The Glossover

palette

NARS Mandchourie Eyeshadow Duo Review, Photos, Swatches

B
There's a fine line between soft and powdery, and this duo seems to be caught between the two. The softness gives a beautiful, smooth application that's easy to blend out, but it also makes it prone to sheering out and powdery fall out during application.

Product

8.5/10

Pigmentation

8.5/10

Texture

8.5/10

Longevity

8.5/10

Application

4/5

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Saturday, October 29th, 2011

NARS Ponderosa Cream Eyeshadow
NARS Ponderosa Cream Eyeshadow

NARS Holiday 2011: Ponderosa Cream Eyeshadow

NARS Ponderosa Cream Eyeshadow ($23.00 for 0.10 oz.) is a limited edition holiday offering described simply as “mink.” NARS describes their cream eyeshadow formula as lightweight, blendable, buildable, and it can be worn alone or paired with a powder eyeshadow for “longer-lasting wear and added dimension.” I’m glad NARS mentioned using a powder eyeshadow for longer-lasting wear, because without a powder on top, I only achieved an hour of wear before it was a creased mess of brown on my lid–and I don’t have oily lids at all.

Admittedly, I was a little torn on how to effectively rate this product, because “it can be worn alone” seems rather ill-advised if you end up with an irreparable makeup faux-pas on your eyes in an hour or less. I decided to meet NARS halfway; I wouldn’t expect or rate with the expectation of eight-hour wear but would expect it to last through a casual dinner at the very least! I also would not recommend wearing this as an eyeliner, because it smudged and migrated into the under eye area.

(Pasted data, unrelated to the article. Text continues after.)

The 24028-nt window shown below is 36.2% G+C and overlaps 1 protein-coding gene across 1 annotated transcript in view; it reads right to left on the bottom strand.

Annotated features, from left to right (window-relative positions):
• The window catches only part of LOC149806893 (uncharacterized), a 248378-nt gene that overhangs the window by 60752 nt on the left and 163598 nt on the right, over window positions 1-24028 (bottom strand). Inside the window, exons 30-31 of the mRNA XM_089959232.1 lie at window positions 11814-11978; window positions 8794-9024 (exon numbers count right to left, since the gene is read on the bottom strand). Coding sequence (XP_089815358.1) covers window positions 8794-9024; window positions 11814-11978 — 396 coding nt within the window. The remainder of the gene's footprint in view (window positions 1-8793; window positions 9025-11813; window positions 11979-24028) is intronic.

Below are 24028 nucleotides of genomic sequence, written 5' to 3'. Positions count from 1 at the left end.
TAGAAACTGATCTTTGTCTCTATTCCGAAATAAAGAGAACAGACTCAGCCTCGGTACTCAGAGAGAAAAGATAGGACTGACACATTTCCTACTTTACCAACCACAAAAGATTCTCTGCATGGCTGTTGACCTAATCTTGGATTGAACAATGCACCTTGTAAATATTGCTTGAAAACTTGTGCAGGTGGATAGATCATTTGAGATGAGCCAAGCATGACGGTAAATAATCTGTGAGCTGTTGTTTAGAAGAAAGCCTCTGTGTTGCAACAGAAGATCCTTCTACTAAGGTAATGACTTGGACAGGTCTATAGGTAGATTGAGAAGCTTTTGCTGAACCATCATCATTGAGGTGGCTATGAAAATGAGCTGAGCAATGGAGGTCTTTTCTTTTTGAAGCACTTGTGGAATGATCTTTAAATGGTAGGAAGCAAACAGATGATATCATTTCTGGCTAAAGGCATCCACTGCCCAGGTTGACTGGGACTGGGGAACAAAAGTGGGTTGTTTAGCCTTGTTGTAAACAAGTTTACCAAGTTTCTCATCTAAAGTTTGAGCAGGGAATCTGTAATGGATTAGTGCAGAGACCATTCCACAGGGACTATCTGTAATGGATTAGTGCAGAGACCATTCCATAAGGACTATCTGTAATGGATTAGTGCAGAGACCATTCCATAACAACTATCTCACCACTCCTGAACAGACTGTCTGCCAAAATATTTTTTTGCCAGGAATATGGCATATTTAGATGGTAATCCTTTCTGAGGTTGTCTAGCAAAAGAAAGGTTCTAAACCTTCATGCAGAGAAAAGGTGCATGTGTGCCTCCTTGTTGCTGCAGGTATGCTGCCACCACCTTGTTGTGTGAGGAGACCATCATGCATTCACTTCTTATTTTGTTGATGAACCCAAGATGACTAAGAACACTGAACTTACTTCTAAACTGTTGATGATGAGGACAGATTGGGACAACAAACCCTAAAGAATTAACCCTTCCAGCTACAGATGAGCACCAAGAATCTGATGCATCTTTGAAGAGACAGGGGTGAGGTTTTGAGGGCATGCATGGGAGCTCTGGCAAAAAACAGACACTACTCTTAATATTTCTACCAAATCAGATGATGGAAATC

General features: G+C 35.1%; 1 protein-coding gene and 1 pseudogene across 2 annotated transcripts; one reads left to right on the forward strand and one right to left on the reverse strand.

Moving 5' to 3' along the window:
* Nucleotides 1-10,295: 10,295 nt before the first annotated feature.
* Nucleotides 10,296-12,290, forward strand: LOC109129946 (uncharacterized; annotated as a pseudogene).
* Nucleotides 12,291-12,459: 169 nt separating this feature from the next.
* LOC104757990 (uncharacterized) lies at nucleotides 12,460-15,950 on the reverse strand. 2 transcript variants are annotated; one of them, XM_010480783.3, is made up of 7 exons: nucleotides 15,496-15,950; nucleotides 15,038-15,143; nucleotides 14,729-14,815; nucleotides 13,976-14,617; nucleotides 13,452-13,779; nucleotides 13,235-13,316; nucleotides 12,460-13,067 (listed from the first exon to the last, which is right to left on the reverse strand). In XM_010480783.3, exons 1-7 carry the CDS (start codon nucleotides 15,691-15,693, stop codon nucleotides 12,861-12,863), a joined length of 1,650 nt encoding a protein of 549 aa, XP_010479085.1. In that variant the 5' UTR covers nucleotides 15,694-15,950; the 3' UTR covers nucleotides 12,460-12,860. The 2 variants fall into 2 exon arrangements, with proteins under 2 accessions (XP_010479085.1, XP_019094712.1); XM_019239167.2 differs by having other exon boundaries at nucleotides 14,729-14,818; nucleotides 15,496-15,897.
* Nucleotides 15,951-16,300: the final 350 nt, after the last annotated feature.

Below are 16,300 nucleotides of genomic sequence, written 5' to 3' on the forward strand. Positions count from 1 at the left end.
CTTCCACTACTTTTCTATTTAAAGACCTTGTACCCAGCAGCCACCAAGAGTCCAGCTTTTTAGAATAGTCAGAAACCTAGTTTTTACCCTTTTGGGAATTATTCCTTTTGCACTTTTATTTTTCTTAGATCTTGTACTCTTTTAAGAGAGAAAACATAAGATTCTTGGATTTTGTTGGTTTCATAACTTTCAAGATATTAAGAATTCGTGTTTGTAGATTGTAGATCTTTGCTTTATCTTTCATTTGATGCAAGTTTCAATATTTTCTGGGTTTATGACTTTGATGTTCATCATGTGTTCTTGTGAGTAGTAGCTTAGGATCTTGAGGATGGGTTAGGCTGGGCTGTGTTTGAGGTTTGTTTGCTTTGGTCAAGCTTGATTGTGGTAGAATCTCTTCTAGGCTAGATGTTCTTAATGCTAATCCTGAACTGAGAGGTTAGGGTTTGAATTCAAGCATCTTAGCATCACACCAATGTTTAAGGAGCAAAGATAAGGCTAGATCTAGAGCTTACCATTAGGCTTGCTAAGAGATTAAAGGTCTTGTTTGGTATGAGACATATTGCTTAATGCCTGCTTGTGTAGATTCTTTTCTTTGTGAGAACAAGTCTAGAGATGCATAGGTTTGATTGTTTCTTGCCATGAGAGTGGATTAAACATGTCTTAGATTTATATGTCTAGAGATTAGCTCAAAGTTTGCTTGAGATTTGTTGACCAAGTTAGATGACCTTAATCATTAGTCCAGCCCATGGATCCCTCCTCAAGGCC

It’s a complex shade of brown, because it’s a cool-toned deep, dark brown with burgundy and bronze micro-shimmer. MAC Legendary Black reminded me of this color but not as deep or as cool-toned. Wet ‘n’ Wild Comfort Zone also has a similar shade that’s a bit warmer. MAC Smut is comparable but seems a smidgen darker. It comes together nicely, and there is plenty of pigmentation.

The consistency is extremely creamy, so it glides and applies well, but it sheers out easily. I recommend applying it layers rather than applying a lot at once if you want really rich, opaque color. By building in layers, you’ll also give each layer to set a bit so it will hold together better overall. It’s completely wearable and certainly more durable with a powder on top to set; you can try a translucent powder, which will give it a slightly more muted look, but it will enhance the wear to eight hours without creasing or smudging.

The Glossover

P
coming-soon

Ponderoa

B-
It doesn't work well alone, because it does seem to crease very quickly (even with a sheer layer of product), but if you use it in conjunction with a powder (translucent or otherwise), it holds up much better.

Product

7/10

Pigmentation

10/10

Texture

9.5/10

Longevity

6/10

Application

4/5